The idea is to use Check to validate individual, "unrelated" operations, that may succeed or fail independently, and to use Assert when a failure makes all subsequent test results irrelevant or undetermined (for example because they rely on the previous test succeeding.

method FirstTest;
begin
  var hw := "hello World";
  Check.AreEqual(hw.SubstringToFirstOccurrenceOf(" "), "hello");
  Check.AreEqual(hw.SubstringFromFirstOccurrenceOf(" "), "world"); // fails

  var h := hw.Substring(0, 5);
  Assert.AreEqual(h.Length, 5); // if this one fails, the rest is really irrelevant.
  Check.AreEqual(h[0], 'h');
  Check.AreEqual(h[1], 'e');
  Check.AreEqual(h, "hello");
end;
public void FirstTest()
{
    var hw = "hello World";
    Check.AreEqual(hw.SubstringToFirstOccurrenceOf(" "), "hello");
    Check.AreEqual(hw.SubstringFromFirstOccurrenceOf(" "), "world"); // fails

    var h = hw.Substring(0, 5);
    Assert.AreEqual(h.Length, 5); // if this one fails, the rest is really irrelevant.
    Check.AreEqual(h[0], 'h');
    Check.AreEqual(h[1], 'e');
    Check.AreEqual(h, "hello");
}
public func FirstTest() {
  let hw = "hello World"
  Check.AreEqual(hw.SubstringToFirstOccurrenceOf(" "), "hello")
  Check.AreEqual(hw.SubstringFromFirstOccurrenceOf(" "), "world") // fails

  let h := hw.Substring(0, 5)
  Assert.AreEqual(h.Length, 5) // if this one fails, the rest is really irrelevant.
  Check.AreEqual(h[0], 'h')
  Check.AreEqual(h[1], 'e')
  Check.AreEqual(h, "hello")
}
public void FirstTest() {
    var hw = "hello World";
    Check.AreEqual(hw.SubstringToFirstOccurrenceOf(" "), "hello");
    Check.AreEqual(hw.SubstringFromFirstOccurrenceOf(" "), "world"); // fails

    var h = hw.Substring(0, 5);
    Assert.AreEqual(h.Length, 5); // if this one fails, the rest is really irrelevant.
    Check.AreEqual(h[0], 'h');
    Check.AreEqual(h[1], 'e');
    Check.AreEqual(h, "hello");
}

Once your first test is written, you can run your Test Application as a normal app (in Visual Studio) or optionally using the special Testing Mode discussed below, in Fire or Water. Your test will run, and you will see successes and failures printed out.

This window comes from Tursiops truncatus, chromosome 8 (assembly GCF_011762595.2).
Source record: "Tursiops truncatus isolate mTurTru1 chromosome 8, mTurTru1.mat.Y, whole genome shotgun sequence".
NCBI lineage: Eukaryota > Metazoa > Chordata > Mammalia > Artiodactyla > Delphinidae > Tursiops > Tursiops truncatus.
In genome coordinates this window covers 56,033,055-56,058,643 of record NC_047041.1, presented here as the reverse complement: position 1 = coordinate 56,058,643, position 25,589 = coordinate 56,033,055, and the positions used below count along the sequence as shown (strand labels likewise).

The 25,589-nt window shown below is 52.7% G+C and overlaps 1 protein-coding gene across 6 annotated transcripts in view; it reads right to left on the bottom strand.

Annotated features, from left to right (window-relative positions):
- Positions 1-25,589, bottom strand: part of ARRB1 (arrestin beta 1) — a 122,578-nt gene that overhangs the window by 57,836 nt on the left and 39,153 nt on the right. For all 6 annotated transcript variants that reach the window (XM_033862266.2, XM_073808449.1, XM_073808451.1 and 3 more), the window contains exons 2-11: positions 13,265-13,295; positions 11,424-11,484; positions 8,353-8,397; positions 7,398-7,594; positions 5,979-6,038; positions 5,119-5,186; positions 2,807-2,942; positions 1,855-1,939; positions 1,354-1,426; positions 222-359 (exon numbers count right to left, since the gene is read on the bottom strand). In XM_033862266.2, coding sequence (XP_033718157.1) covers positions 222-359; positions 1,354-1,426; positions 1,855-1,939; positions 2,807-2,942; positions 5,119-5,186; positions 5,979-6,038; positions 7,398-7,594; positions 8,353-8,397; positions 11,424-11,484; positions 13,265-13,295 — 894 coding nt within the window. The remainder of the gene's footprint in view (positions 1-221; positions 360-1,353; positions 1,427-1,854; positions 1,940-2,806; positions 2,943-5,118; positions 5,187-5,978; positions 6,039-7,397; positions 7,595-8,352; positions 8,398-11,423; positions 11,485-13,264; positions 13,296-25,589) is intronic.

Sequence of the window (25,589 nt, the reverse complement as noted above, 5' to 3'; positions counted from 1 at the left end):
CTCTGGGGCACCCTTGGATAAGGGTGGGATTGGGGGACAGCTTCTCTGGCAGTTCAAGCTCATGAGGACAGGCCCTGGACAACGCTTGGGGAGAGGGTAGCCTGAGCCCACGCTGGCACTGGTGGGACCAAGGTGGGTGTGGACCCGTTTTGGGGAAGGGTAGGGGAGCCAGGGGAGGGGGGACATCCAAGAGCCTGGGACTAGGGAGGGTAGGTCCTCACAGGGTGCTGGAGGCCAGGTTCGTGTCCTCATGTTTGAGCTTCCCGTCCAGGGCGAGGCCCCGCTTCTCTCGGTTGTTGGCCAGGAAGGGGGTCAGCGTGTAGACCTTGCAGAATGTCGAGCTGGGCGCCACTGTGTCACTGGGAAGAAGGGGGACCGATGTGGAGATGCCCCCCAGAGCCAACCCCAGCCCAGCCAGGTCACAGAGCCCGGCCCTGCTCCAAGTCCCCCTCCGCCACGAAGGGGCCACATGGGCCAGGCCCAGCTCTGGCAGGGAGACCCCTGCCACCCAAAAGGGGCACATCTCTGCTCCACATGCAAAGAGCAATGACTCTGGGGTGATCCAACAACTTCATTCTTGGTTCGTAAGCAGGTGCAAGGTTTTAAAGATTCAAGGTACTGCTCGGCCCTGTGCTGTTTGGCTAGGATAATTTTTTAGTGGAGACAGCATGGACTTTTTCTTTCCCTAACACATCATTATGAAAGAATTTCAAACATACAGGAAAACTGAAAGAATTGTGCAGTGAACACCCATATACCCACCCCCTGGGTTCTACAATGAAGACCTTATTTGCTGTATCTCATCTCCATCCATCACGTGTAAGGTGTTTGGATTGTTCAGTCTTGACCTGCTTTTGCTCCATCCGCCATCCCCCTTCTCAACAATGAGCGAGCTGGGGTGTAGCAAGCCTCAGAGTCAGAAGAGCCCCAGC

Test Discovery

EUnit uses customizable discovery to detect the tests in your project. By default, your Test Application created from template will have standard code in it's Entry Point that uses the platform-appropriate means to discover tests, using the Discovery.DiscoverTests() method provided by the library and then launch the default test runner and listener. It is rare that you will need to tweak this behavior.

var lTests := Discovery.DiscoverTests();
Runner.RunTests(lTests) withListener(Runner.DefaultListener);
var lTests = Discovery.DiscoverTests();
Runner.RunTests(lTests) withListener(Runner.DefaultListener);
let lTests = Discovery.DiscoverTests()
Runner.RunTests(lTests, withListener: Runner.DefaultListener)
var lTests = Discovery.DiscoverTests();
Runner.RunTests(lTests) withListener(Runner.DefaultListener);

Running Tests from the IDE

If you work in Fire or Water, you can make use of special debugger-integrated testing to debug your app in a special Testing Mode. This allows you to capture and see test failure inline in your code, automatically run a different test app than when running your main project in in a regular debug session, and to run multiple test projects in one go.

Check out the Testing with EUnit in Fire and Water topic for more details.

API Overview

While EUnit is made up of many types, the following are the three classes you will most often interact with:

  • Discovery — performs the platform-specific discovery of test classes in the current application.
  • Runner — runs a suite of tests.
  • Test — the base class for your own test classes that you will implement.

Two global objects expose APIs to trigger test failures by checking for certain conditions:

  • Assert — exposes APIs for fatal checks that will abort the current test method when they fail
  • Check — exposes APIs for non-fatal checks that will flag a test failure but continue.

Finally, EUnit allows you to implement custom UI or test reporting within your test app, by implementing a custom listener:

  • IEventListener — the interface to implement if you want to provide custom progress UI or reporting while tests run.
  • TableViewTestListener — a custom listener that visually shows test results on iOS

See Also